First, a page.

Some of the Yellow Palm seeds planted two weeks ago keep growing, while the Ivorywood seed cultivated at the same time died. Life comes and goes in a quiet manner in TAI Herbarium.
I seem to be rooted to the seat facing the entrance. Last week I decided to keep a sketchbook somewhere in the herbarium. This week I bring with me a set of watercolors and brushes, secretly believing I can keep them in the same locker as well. One of the senior colleagues notice my attempt. She teases me, "You have more and more stuff with you!" Some people take me as the receptionist, and if they happen to be curious about my drawings, we will have a small chat.
I don't really know everyone well, but there are some people who warm up to me pretty soon, one of whom is a very nice elderly lady Jane. When she first met me a few weeks ago, she said, "I envy you for still having a lot of time to learn here. I don't know how much time I still have." This week before she leaves, we have such a good time chatting that I decide to share with her what I learned earlier the same day. We even walk out to the garden to take a look at the Rose Wood in the outdoor garden. I can deeply feel her joy of learning and the simple and sincere personalities.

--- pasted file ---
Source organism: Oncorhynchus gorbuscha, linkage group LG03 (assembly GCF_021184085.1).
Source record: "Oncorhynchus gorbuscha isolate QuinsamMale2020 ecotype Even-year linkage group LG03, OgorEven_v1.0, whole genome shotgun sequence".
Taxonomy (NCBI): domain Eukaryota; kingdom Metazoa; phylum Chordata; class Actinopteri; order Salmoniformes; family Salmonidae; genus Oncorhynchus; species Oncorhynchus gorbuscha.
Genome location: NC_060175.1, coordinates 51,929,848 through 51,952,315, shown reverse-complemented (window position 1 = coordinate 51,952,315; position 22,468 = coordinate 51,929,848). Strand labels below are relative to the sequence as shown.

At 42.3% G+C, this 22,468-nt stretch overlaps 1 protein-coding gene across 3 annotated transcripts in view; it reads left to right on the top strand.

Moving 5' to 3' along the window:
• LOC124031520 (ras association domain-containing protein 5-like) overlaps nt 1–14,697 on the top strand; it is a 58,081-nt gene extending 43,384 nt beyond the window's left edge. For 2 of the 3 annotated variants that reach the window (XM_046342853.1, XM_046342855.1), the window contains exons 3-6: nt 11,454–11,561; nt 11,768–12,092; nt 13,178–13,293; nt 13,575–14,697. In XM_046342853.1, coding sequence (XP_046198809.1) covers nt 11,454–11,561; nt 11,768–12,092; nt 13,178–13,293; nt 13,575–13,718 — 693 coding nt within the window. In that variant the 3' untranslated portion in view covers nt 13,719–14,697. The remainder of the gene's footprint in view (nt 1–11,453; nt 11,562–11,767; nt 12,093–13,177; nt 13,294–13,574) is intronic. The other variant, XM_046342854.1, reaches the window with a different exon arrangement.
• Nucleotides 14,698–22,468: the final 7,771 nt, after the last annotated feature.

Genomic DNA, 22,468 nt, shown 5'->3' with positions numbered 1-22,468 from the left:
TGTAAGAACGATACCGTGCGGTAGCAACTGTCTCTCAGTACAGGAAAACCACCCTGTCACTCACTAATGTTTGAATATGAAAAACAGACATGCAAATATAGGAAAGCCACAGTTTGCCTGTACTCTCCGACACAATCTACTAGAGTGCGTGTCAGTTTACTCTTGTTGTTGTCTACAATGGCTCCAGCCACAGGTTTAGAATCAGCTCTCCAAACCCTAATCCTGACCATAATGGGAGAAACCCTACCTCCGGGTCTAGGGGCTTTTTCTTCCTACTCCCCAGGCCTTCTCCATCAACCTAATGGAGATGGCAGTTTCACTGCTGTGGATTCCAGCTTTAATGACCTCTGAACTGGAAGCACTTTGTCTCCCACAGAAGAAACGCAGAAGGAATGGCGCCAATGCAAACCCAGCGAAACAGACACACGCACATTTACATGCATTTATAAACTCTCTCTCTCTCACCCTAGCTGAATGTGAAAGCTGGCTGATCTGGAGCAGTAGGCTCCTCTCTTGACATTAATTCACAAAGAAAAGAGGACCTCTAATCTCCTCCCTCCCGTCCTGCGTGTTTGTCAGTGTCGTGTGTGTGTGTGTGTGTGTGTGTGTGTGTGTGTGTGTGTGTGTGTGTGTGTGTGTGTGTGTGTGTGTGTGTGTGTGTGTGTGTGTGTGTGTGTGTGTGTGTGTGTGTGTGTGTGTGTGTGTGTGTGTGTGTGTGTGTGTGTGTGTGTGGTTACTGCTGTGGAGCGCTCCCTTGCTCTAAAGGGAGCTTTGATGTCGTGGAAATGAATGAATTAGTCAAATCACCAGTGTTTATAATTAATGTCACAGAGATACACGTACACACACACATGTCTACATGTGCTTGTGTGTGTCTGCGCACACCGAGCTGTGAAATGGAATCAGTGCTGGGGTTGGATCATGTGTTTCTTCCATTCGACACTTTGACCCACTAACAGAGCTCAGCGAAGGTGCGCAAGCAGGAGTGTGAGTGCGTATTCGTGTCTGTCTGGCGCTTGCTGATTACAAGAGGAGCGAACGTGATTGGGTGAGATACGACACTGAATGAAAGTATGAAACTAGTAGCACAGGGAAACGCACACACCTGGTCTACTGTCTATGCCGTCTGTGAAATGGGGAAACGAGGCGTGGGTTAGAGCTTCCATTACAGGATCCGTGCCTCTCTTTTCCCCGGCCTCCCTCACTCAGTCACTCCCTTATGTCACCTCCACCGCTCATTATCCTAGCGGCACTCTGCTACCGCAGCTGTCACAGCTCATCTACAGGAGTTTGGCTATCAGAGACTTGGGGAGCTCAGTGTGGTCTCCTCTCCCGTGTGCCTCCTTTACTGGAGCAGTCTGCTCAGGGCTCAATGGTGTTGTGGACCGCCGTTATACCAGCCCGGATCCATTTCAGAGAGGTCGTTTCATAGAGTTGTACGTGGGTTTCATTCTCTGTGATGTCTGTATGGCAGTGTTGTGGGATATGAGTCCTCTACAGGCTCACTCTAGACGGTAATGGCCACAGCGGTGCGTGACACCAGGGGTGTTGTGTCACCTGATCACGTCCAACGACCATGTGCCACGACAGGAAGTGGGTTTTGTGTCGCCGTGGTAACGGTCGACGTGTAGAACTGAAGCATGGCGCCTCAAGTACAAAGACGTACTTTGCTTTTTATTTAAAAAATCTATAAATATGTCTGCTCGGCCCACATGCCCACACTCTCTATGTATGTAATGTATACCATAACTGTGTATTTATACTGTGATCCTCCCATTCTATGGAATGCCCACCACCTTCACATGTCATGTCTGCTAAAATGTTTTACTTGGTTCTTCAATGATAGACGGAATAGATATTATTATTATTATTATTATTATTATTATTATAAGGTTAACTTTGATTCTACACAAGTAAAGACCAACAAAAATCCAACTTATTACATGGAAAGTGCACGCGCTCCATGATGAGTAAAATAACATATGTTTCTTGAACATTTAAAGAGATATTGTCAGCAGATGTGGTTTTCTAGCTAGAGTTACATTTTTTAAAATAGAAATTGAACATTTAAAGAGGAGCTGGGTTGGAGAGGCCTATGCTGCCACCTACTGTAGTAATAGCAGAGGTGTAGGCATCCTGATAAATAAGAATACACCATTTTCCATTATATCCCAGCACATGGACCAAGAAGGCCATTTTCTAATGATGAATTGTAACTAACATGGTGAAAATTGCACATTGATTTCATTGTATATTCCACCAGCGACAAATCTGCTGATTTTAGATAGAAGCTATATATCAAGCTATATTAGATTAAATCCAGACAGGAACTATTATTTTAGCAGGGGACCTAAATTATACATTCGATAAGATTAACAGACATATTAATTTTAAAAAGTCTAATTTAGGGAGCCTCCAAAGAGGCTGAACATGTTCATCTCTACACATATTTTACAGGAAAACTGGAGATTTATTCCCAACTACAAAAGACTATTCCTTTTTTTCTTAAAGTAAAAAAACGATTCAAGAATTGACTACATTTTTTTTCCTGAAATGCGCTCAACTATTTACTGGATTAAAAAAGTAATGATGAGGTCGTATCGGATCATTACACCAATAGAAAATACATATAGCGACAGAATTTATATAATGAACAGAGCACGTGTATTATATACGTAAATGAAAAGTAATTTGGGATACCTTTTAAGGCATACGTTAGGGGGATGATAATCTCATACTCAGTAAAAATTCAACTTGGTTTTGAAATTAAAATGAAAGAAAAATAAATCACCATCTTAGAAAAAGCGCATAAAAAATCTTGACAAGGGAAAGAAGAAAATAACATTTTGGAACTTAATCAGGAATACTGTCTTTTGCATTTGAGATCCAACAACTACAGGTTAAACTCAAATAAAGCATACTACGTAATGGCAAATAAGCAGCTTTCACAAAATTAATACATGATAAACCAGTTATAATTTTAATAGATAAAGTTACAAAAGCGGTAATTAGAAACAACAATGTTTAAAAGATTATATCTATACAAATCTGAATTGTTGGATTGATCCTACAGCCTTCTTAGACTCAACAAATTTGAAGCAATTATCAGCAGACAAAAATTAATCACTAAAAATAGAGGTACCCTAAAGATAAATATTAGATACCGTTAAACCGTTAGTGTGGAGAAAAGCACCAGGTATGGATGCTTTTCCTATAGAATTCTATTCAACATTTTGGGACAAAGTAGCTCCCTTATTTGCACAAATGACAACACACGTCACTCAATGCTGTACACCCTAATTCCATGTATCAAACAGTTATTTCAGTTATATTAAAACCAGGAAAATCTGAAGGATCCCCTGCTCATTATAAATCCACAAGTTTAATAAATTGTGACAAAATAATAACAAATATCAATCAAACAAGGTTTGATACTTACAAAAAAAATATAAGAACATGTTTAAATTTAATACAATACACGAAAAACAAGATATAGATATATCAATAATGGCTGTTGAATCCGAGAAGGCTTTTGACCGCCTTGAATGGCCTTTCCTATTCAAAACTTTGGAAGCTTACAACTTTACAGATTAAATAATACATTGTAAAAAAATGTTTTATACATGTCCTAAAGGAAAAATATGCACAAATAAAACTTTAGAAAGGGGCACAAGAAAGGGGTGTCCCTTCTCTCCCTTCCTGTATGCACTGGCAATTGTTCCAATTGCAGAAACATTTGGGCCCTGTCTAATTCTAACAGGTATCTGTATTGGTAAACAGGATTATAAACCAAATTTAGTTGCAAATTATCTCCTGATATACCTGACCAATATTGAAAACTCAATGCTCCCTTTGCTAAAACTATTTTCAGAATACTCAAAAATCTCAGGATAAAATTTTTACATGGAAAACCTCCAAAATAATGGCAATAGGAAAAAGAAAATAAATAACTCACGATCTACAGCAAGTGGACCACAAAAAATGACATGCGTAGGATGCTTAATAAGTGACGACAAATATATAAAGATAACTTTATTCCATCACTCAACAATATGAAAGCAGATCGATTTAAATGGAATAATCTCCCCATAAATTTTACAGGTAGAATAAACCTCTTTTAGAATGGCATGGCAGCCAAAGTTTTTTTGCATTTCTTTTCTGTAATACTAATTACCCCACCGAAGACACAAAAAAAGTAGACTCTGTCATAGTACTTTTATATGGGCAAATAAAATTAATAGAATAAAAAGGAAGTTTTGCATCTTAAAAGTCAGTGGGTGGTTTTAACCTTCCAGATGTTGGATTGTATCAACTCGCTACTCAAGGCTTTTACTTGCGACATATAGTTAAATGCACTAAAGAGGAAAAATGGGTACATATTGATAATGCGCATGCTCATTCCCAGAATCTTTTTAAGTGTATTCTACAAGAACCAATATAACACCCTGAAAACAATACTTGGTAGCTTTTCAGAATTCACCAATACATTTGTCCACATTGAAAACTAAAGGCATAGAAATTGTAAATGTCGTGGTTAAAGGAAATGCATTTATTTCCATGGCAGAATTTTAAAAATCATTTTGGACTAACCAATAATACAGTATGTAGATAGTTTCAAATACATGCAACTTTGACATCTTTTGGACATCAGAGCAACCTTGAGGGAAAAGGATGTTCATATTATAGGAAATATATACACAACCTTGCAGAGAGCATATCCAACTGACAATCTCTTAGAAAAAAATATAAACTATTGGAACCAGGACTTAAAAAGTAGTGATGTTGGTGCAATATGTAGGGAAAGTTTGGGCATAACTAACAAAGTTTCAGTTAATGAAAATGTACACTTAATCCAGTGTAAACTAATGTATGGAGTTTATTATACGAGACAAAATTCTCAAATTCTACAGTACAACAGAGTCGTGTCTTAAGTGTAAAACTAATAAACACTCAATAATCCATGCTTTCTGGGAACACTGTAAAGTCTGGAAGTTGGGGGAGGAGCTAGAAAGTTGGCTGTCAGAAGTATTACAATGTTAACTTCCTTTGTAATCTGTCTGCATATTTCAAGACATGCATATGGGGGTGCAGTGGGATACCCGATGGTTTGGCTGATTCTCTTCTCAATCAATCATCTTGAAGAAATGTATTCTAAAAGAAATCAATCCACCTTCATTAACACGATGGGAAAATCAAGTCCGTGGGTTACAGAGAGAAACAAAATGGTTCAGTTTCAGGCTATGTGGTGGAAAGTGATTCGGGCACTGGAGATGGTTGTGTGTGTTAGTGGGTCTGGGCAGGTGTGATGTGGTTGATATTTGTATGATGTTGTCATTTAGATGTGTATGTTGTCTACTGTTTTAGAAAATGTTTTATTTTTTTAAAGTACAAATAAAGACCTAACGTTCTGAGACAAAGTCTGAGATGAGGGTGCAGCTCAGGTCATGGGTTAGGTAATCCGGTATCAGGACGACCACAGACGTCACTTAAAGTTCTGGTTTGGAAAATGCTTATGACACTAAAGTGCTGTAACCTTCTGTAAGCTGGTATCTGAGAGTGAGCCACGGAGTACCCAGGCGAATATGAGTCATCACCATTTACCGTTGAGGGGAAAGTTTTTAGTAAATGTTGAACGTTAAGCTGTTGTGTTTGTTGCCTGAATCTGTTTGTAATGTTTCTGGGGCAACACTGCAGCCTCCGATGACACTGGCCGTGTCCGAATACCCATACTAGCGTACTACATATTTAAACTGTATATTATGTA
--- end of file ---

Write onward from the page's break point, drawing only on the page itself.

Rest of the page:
Even if I don't raise my head, I can judge who's in my sight based on my limited vision. Also, my hearing becomes keener. At one point, a professor runs out of the herbarium, and then he comes in with a visitor. Next he introduces her to a senior volunteer in a tone full of joy: This is my elder sister. Though I have seen the professor's face, it is hard to imagine him introducing a family member in such a sunny way.
Before leaving, I get to hear the second half of the story. The elder sister suffered from a serious illness, but fortunately she made a miraculous recovery. Now she is interested in being a voluntary worker in the herbarium too.
On my way home, I can't help thinking back on these stories, whether silent or loud. I realize that my life, though trivial, is a very huge blessing.